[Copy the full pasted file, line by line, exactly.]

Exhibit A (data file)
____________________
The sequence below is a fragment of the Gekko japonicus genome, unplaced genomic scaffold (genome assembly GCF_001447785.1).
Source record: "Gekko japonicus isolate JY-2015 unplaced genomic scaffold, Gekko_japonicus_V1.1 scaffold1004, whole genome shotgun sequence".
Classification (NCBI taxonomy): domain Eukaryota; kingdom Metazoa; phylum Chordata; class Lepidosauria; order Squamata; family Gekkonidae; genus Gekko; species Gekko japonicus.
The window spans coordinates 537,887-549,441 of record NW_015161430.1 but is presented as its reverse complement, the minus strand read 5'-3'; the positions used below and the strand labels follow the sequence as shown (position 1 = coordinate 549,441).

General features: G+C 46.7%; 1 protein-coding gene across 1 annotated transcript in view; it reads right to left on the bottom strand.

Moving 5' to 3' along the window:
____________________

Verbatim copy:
The sequence below is a fragment of the Gekko japonicus genome, unplaced genomic scaffold (genome assembly GCF_001447785.1).
Source record: "Gekko japonicus isolate JY-2015 unplaced genomic scaffold, Gekko_japonicus_V1.1 scaffold1004, whole genome shotgun sequence".
Classification (NCBI taxonomy): domain Eukaryota; kingdom Metazoa; phylum Chordata; class Lepidosauria; order Squamata; family Gekkonidae; genus Gekko; species Gekko japonicus.
The window spans coordinates 537,887-549,441 of record NW_015161430.1 but is presented as its reverse complement, the minus strand read 5'-3'; the positions used below and the strand labels follow the sequence as shown (position 1 = coordinate 549,441).

General features: G+C 46.7%; 1 protein-coding gene across 1 annotated transcript in view; it reads right to left on the bottom strand.

Moving 5' to 3' along the window: